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Thought for the Day: Helping the Sinner Repent/Bringing Back the Beis HaMikdash

Rashi explains the difference between a חכם and a נבון.  (Google, by the way, translates both as intelligent, but adds wise for חכם and sagacious/discerning נבון.)  Rashi says that חכם is like a wealthy שולחני/money changer; bring him money and he can change it for you, and he is also content to wait for business.  A נבון on the other hand, is like a שולחני תגר/money dealer; if no one is bringing him business, he's out drumming it up.  The difference was really brought home to me yesterday while walking with my six year old grandson.  He stopped short and asked (really out of the blue): "Wait!  Our cousins cousins are... us?!?"  I was a bit startled, but managed to confirm his conclusion.  We were walking to look at some new houses being build (big machines and big holes in the ground are irresistible to boys of all ages), but apparently he had been thinking about his cousins who are planning to come for a visit and just had that insight.  That's a נבון; his mind never stops.

If you have been a parent, though, you know that a kid whose mind is racing all the time is not always the easiest to manage.  While he jumped to a very smart insight in this case, he can also get just as involved in thinking about how to get that gizzy from the whatsit that he is supposed to leave be.  Not only, that, but it can be challenging to get his mind off that gizzy on the whatsit once his thought train has latched its tractor beams on it.  That is part of growing up and his parents (and grandparents) want nothing but to lovingly help him be able to focus his prowess where it will do him the most good.  Including not transgressing the bounds of the Torah, society, and his parents.  Of course it is a challenge, but it is also a marvel for all of us to see.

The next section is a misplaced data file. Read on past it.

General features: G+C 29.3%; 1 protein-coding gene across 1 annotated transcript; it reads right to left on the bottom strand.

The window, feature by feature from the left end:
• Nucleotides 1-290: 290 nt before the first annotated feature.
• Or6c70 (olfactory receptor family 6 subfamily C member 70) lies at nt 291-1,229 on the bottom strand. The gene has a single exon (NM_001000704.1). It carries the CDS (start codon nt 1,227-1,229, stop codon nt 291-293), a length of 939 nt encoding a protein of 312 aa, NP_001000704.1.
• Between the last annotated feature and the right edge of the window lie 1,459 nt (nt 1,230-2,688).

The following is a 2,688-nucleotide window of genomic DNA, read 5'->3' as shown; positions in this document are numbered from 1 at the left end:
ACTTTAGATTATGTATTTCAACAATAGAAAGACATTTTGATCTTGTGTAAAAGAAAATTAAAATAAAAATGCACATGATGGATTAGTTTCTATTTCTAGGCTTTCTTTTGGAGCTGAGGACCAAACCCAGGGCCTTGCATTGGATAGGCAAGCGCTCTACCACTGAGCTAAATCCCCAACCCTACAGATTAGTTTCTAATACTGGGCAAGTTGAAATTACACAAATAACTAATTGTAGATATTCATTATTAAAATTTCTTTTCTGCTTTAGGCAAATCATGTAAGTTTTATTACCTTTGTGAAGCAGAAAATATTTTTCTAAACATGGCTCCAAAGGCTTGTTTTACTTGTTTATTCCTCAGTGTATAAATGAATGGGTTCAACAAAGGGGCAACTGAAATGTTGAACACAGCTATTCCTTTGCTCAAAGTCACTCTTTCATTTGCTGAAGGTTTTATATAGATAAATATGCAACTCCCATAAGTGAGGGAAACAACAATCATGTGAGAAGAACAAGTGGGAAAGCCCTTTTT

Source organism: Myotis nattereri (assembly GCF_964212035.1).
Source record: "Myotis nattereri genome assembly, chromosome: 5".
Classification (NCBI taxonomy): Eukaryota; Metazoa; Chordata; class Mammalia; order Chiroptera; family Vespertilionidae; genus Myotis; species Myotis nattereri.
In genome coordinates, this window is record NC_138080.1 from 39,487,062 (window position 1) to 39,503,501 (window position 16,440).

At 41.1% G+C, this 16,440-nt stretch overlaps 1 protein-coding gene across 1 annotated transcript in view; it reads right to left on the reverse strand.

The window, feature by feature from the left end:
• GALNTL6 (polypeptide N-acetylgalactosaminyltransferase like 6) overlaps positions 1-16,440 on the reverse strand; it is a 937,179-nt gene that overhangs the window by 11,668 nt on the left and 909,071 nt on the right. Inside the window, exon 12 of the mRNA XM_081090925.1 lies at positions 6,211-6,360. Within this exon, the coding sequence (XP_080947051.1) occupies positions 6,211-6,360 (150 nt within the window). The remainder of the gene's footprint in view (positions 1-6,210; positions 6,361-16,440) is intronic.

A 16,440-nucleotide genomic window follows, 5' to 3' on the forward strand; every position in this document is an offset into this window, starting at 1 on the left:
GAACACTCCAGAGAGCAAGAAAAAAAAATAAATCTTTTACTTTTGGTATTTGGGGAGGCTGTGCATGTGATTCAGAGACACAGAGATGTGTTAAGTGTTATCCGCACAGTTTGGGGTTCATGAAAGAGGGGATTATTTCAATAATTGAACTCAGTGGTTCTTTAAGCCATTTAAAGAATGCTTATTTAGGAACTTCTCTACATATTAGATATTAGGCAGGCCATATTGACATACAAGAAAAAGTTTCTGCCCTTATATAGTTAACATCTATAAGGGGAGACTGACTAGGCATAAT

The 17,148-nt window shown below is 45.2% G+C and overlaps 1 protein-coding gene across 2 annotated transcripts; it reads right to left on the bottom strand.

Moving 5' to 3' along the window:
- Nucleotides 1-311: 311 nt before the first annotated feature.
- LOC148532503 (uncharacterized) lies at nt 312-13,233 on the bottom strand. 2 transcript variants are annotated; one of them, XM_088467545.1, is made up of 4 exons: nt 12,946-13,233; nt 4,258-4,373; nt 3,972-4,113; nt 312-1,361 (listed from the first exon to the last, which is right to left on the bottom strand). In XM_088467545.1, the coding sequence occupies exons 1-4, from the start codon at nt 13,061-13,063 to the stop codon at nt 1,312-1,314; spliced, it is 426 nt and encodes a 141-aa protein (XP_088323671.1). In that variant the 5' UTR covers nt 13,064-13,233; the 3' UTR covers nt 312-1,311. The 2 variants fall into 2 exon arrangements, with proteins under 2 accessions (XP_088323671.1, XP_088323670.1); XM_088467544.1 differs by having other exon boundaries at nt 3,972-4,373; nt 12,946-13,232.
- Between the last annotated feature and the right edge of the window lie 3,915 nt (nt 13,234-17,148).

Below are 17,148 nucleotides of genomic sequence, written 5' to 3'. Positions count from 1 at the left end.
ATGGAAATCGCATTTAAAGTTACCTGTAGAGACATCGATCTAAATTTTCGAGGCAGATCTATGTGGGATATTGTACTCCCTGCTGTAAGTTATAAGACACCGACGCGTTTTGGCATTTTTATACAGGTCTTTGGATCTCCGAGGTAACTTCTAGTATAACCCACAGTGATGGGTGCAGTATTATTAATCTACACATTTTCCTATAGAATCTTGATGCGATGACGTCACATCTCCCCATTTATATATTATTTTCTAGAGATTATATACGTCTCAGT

I bring this up today, on Rosh Chodesh Av; aka the beginning of The Nine Days (ominous music).  We have the Three Weeks and the Nine Days and Tisha b'Av for one reason -- שנאת חינם.  That is usually translated as "baseless hatred", but that's a mistake; we always have a reason for our hatred.  Let us also note that "hatred" in this case means even the feeling of wanting to avoid saying hello to a fellow Jew because you're ... well.. irritated.  שנאת חינם really means not caring enough about a fellow Jew to do everything in your power to make things right.

How far does that go?  To help a robber repent, Chazal instituted תקנת השבים -- ordinances to ease the path to returning the stolen property.  Besides the outline I wrote there, there are even times when you would have to pay the robber to get your property returned!  For example, he steals your car and upgrades the stereo sounds system.  Since he invested money in improving your property -- albeit with the intent of keeping it for himself -- you will have to reimburse him for that expense (and you should probably say "thank you", as well).  Yes, he did a bad thing by stealing your car.  Yes, he made the improvements for himself.  Yes, he now wants to repent from his crime and make thing right between himself and you and himself and HaShem.  Yes, you are obligated to spend money to help him do that.

In other words, the Torah commandment of ואהבת לרעך כמוך/love your fellow as yourself, applies as much to the robber as it does to your grandson.  That's the really putting your money where you mouth is and the cure for שנאת חינם.

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